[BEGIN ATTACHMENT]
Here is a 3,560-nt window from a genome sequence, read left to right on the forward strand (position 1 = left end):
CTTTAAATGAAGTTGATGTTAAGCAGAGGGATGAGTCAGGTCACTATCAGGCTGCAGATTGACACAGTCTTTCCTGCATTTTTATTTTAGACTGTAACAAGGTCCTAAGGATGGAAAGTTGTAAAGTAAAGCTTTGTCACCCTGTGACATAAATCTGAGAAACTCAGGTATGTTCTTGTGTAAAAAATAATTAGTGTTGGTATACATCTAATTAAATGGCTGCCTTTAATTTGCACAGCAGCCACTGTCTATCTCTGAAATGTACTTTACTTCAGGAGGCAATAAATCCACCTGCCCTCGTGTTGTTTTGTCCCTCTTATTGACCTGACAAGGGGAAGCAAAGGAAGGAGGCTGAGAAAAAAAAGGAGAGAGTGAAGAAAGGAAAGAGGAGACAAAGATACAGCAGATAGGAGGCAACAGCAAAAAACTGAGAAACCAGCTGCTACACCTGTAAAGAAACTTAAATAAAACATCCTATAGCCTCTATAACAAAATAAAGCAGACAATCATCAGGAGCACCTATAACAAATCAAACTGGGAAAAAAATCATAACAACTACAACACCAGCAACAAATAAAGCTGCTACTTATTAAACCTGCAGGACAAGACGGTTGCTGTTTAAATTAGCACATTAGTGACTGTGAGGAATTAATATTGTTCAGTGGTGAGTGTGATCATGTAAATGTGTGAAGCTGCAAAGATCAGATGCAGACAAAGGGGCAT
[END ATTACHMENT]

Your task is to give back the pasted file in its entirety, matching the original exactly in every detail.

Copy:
Here is a 3,560-nt window from a genome sequence, read left to right on the forward strand (position 1 = left end):
CTTTAAATGAAGTTGATGTTAAGCAGAGGGATGAGTCAGGTCACTATCAGGCTGCAGATTGACACAGTCTTTCCTGCATTTTTATTTTAGACTGTAACAAGGTCCTAAGGATGGAAAGTTGTAAAGTAAAGCTTTGTCACCCTGTGACATAAATCTGAGAAACTCAGGTATGTTCTTGTGTAAAAAATAATTAGTGTTGGTATACATCTAATTAAATGGCTGCCTTTAATTTGCACAGCAGCCACTGTCTATCTCTGAAATGTACTTTACTTCAGGAGGCAATAAATCCACCTGCCCTCGTGTTGTTTTGTCCCTCTTATTGACCTGACAAGGGGAAGCAAAGGAAGGAGGCTGAGAAAAAAAAGGAGAGAGTGAAGAAAGGAAAGAGGAGACAAAGATACAGCAGATAGGAGGCAACAGCAAAAAACTGAGAAACCAGCTGCTACACCTGTAAAGAAACTTAAATAAAACATCCTATAGCCTCTATAACAAAATAAAGCAGACAATCATCAGGAGCACCTATAACAAATCAAACTGGGAAAAAAATCATAACAACTACAACACCAGCAACAAATAAAGCTGCTACTTATTAAACCTGCAGGACAAGACGGTTGCTGTTTAAATTAGCACATTAGTGACTGTGAGGAATTAATATTGTTCAGTGGTGAGTGTGATCATGTAAATGTGTGAAGCTGCAAAGATCAGATGCAGACAAAGGGGCAT